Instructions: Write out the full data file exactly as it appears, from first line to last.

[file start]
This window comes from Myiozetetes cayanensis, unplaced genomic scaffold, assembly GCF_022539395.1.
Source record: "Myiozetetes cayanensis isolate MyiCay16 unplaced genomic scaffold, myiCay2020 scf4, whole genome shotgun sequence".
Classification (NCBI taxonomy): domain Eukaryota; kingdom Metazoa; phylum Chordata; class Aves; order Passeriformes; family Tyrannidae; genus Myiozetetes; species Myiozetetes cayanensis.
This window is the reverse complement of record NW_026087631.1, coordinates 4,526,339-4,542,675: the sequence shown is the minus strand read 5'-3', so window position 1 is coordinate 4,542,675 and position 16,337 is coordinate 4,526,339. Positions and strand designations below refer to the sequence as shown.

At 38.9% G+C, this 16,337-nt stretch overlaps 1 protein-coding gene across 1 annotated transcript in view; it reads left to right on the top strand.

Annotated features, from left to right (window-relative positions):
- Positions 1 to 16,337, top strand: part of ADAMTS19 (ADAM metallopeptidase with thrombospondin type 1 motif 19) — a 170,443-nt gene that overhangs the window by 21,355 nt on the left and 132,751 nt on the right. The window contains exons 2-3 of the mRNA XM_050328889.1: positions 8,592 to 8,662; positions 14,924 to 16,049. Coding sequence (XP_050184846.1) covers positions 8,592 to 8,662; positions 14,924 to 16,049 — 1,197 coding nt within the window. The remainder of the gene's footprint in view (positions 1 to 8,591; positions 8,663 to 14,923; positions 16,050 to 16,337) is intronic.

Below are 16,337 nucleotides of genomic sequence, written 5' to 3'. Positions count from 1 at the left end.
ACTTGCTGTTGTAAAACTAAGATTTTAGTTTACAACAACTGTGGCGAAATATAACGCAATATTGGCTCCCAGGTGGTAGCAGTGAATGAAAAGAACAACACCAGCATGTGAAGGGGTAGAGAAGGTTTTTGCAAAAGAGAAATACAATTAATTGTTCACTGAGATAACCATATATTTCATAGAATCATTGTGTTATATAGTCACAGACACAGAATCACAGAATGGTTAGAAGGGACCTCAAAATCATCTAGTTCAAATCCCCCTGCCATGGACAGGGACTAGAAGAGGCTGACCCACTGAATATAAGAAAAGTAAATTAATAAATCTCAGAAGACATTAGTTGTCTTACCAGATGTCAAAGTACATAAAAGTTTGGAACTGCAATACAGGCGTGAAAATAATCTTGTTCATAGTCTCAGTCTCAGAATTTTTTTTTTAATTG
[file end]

This window comes from Myiozetetes cayanensis, unplaced genomic scaffold, assembly GCF_022539395.1.
Source record: "Myiozetetes cayanensis isolate MyiCay16 unplaced genomic scaffold, myiCay2020 scf4, whole genome shotgun sequence".
Classification (NCBI taxonomy): domain Eukaryota; kingdom Metazoa; phylum Chordata; class Aves; order Passeriformes; family Tyrannidae; genus Myiozetetes; species Myiozetetes cayanensis.
This window is the reverse complement of record NW_026087631.1, coordinates 4,526,339-4,542,675: the sequence shown is the minus strand read 5'-3', so window position 1 is coordinate 4,542,675 and position 16,337 is coordinate 4,526,339. Positions and strand designations below refer to the sequence as shown.

At 38.9% G+C, this 16,337-nt stretch overlaps 1 protein-coding gene across 1 annotated transcript in view; it reads left to right on the top strand.

Annotated features, from left to right (window-relative positions):
- Positions 1 to 16,337, top strand: part of ADAMTS19 (ADAM metallopeptidase with thrombospondin type 1 motif 19) — a 170,443-nt gene that overhangs the window by 21,355 nt on the left and 132,751 nt on the right. The window contains exons 2-3 of the mRNA XM_050328889.1: positions 8,592 to 8,662; positions 14,924 to 16,049. Coding sequence (XP_050184846.1) covers positions 8,592 to 8,662; positions 14,924 to 16,049 — 1,197 coding nt within the window. The remainder of the gene's footprint in view (positions 1 to 8,591; positions 8,663 to 14,923; positions 16,050 to 16,337) is intronic.

Below are 16,337 nucleotides of genomic sequence, written 5' to 3'. Positions count from 1 at the left end.
ACTTGCTGTTGTAAAACTAAGATTTTAGTTTACAACAACTGTGGCGAAATATAACGCAATATTGGCTCCCAGGTGGTAGCAGTGAATGAAAAGAACAACACCAGCATGTGAAGGGGTAGAGAAGGTTTTTGCAAAAGAGAAATACAATTAATTGTTCACTGAGATAACCATATATTTCATAGAATCATTGTGTTATATAGTCACAGACACAGAATCACAGAATGGTTAGAAGGGACCTCAAAATCATCTAGTTCAAATCCCCCTGCCATGGACAGGGACTAGAAGAGGCTGACCCACTGAATATAAGAAAAGTAAATTAATAAATCTCAGAAGACATTAGTTGTCTTACCAGATGTCAAAGTACATAAAAGTTTGGAACTGCAATACAGGCGTGAAAATAATCTTGTTCATAGTCTCAGTCTCAGAATTTTTTTTTTAATTG